The Syrians currently in Lebanon, estimated at 910,000, are a mixture of registered and unregistered refugees, as well as migrant workers and others.

Those who fled Syria because of the civil war kept most, if not all, of their life savings in banks in Lebanon.

The value of their deposits has eroded drastically since the start of the economic and financial crisis.

FASTFACT

Syrians in Lebanon

* At least 34 Beirut blast victims were Syrian workers.

* Lebanon hosts 890,000 Syrian refugees.

* Two-thirds of the refugees live below poverty line.

* Lebanon’s estimated population is 6 million.

“Syrians relocated to Lebanon and placed all their wealth in Lebanese banks, knowing that no other country would agree to open bank accounts for Syrians,” said Ajami. “Their savings have dwindled in real terms as a result of the stringent capital controls.”

According to Asharq Al-Awsat newspaper, the Syrian government estimated in January the total amount belonging to Syrians in Lebanese banks at about $45 billion — roughly a quarter of deposits held by Lebanese banks.

That said, many Syrians are content with having survived the blast that shattered Beirut. “I was sure by the time someone asked about me I’d be dead,” said Haidara M., a kickboxing instructor who left Syria in 2016 in search of a better life in the Lebanese capital.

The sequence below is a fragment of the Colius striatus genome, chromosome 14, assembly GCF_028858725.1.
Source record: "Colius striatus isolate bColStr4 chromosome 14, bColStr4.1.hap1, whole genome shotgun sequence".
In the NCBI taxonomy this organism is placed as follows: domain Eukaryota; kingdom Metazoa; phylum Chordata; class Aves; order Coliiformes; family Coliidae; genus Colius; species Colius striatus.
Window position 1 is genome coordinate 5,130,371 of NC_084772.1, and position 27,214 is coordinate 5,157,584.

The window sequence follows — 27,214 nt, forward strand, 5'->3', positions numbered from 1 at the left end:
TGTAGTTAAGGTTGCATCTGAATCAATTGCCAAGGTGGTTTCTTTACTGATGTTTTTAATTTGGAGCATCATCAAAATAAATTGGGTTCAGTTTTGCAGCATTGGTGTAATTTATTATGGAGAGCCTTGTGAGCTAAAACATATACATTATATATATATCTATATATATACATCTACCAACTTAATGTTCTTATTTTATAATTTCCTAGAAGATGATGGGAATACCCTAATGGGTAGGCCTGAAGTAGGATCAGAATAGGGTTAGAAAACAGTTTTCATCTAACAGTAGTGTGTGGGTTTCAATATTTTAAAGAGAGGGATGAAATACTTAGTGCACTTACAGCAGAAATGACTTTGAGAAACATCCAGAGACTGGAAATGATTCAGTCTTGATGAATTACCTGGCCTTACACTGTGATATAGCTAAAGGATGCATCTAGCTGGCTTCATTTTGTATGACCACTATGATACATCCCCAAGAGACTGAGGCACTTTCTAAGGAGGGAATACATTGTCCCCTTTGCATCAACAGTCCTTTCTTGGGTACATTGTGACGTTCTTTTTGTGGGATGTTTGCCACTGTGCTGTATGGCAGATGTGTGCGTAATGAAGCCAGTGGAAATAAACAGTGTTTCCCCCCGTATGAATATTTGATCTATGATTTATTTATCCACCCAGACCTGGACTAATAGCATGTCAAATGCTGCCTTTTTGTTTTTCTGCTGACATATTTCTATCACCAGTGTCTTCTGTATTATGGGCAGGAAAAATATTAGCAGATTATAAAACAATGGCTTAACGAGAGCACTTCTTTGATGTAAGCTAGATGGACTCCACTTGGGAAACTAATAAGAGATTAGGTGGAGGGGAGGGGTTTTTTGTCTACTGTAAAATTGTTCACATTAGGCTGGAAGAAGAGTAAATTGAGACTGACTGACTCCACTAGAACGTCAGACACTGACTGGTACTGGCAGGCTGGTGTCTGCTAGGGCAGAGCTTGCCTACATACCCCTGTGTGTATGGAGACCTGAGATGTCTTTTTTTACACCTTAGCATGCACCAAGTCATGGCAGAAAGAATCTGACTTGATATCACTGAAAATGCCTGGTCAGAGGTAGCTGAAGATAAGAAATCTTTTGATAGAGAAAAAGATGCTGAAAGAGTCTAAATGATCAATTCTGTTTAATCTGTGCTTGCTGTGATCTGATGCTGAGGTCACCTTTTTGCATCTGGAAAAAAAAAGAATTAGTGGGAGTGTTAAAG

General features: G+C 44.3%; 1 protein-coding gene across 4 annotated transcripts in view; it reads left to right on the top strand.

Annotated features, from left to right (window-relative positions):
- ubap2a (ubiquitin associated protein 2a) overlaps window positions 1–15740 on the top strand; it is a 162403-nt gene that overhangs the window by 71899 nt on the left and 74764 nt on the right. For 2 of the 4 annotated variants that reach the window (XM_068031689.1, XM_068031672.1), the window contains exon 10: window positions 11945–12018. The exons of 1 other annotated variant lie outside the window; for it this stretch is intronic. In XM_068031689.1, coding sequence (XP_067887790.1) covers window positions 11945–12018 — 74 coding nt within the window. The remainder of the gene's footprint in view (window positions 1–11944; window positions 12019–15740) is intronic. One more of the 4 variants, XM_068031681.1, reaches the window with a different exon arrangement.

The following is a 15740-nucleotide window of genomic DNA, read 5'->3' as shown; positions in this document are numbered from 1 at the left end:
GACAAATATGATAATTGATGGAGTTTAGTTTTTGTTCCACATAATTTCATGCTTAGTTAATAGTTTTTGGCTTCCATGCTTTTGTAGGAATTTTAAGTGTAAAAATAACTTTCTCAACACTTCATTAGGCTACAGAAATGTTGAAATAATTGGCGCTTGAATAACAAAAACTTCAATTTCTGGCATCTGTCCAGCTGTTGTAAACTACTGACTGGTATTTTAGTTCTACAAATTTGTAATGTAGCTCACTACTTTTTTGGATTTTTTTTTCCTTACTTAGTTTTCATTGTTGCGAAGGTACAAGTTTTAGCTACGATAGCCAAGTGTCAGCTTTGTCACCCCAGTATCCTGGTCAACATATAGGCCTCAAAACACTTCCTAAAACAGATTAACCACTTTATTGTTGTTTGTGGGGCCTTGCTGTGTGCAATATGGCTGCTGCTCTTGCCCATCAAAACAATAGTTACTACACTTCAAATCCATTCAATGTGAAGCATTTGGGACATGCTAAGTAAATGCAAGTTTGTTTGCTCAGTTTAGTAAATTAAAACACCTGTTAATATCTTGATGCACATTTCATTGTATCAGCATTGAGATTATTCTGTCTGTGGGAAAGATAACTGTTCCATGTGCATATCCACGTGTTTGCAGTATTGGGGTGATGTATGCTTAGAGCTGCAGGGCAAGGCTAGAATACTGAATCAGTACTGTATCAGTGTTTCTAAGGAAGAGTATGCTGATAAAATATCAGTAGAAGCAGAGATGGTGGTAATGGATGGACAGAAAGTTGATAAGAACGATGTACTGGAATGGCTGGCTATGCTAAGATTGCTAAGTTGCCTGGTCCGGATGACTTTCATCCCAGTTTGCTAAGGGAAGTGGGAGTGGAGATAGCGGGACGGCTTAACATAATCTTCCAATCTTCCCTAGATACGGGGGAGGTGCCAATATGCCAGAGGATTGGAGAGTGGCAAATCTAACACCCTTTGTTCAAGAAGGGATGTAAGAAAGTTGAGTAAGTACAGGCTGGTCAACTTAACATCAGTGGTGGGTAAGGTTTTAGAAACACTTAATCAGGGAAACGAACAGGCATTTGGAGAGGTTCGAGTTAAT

At the time of the blast, caused by a long-neglected stock of ammonium nitrate, Haidara was in the bathroom of his apartment.

Lina Attar Ajami’s apartment, where her 12-year-old daughter was severely wounded in the blast. (Supplied: Lina Attar Ajami)

Freeing himself of the debris that fell on him, he ran out into the middle of a street in the hope that someone would help him. “I’m afraid of dying in a country without any family to bury me,” he told Arab News.

A Syrian who lives in the Lebanese capital and works with an international NGO said: “Syrians living in Beirut have been affected on an emotional level. They fled Syria to Lebanon to live in a safer place, but are now trying to leave Lebanon for the same reason.”

He added: “We still don’t have clear information regarding Syrians living in Lebanon who’ve been affected by the blast. No one knows the names of the 43 Syrians who died at the port.”